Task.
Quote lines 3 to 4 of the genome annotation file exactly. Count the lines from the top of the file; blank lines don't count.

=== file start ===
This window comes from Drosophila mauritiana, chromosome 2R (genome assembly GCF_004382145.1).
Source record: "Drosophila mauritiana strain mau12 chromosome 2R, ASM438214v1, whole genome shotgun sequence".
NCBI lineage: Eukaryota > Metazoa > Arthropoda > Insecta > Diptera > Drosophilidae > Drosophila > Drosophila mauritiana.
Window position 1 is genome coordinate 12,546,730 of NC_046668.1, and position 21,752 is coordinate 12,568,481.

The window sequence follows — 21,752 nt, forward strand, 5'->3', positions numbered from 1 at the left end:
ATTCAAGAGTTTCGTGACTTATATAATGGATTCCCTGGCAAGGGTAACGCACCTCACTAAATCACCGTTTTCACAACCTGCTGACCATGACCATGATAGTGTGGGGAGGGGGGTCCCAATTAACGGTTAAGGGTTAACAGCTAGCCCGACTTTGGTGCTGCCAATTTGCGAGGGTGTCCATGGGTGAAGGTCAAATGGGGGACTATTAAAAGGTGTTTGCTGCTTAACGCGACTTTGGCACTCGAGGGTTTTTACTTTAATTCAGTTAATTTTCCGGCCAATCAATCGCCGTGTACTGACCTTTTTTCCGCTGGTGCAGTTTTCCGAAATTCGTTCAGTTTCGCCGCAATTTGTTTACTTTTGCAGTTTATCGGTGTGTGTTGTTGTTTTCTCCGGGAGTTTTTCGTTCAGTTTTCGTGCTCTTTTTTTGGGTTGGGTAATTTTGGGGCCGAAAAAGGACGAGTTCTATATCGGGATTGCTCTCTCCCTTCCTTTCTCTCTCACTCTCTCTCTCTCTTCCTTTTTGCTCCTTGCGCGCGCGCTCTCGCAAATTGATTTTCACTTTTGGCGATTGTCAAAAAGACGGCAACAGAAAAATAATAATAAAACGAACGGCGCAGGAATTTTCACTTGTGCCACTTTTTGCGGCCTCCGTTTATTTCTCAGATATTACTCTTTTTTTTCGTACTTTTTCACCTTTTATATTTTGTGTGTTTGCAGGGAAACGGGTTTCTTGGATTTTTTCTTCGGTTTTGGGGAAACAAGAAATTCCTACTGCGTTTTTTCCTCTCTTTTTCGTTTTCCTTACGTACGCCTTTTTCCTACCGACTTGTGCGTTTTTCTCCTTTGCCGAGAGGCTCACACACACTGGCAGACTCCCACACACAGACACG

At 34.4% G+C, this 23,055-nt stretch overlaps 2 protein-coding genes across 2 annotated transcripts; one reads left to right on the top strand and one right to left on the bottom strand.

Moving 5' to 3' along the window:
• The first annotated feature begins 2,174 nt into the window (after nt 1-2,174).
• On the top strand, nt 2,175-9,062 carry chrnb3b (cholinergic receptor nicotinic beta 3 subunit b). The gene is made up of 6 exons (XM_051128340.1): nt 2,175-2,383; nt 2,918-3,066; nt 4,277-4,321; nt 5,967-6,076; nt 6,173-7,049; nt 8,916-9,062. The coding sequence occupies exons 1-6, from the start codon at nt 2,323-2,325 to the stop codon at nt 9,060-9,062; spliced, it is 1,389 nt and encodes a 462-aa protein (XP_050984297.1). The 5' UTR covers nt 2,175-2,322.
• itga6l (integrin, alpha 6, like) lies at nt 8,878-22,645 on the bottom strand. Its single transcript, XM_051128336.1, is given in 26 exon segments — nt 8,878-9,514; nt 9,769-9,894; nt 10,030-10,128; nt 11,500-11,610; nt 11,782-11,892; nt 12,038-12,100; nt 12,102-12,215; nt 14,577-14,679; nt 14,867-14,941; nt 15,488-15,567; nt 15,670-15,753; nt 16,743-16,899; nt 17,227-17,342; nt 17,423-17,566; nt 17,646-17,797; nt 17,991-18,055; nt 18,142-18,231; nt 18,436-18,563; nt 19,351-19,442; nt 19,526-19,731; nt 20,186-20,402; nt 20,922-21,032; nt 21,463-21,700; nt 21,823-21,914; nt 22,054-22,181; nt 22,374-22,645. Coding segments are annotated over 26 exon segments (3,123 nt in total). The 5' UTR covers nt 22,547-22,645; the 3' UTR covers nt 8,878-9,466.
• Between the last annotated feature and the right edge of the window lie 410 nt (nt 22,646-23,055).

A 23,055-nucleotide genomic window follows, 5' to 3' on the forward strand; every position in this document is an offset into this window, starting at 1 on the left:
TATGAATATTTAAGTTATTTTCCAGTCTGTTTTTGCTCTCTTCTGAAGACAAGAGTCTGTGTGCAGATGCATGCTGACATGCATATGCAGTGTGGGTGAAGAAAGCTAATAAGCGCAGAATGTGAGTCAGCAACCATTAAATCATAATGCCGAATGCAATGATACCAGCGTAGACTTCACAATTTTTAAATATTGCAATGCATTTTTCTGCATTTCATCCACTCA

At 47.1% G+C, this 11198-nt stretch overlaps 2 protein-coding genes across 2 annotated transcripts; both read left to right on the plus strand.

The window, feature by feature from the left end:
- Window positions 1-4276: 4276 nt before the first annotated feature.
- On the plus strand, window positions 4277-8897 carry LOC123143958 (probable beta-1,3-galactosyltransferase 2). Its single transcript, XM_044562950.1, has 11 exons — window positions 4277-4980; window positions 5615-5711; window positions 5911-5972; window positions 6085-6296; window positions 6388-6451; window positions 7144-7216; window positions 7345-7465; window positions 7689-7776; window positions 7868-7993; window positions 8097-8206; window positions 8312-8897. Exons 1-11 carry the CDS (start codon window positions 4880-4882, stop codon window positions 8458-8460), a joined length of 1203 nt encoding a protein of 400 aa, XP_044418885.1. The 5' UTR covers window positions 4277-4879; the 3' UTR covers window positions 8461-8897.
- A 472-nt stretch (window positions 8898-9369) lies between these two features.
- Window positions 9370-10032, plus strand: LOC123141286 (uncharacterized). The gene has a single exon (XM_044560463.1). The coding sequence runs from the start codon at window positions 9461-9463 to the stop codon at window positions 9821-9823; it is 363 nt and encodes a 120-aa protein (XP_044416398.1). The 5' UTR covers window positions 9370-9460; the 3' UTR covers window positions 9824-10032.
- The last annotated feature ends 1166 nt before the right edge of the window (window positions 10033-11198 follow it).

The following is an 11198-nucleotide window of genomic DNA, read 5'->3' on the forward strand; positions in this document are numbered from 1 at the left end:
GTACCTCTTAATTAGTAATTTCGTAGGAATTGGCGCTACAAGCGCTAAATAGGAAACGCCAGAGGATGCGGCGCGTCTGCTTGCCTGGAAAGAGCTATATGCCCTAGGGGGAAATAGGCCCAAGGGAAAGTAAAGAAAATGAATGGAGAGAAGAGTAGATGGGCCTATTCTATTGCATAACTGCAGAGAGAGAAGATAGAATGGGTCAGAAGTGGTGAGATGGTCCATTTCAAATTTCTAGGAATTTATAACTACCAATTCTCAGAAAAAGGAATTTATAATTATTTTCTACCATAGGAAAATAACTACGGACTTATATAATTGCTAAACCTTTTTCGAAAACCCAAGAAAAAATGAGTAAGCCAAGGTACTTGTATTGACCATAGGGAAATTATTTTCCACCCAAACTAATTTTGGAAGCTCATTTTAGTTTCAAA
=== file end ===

NCBI lineage: Eukaryota > Metazoa > Arthropoda > Insecta > Diptera > Drosophilidae > Drosophila > Drosophila mauritiana.
Window position 1 is genome coordinate 12,546,730 of NC_046668.1, and position 21,752 is coordinate 12,568,481.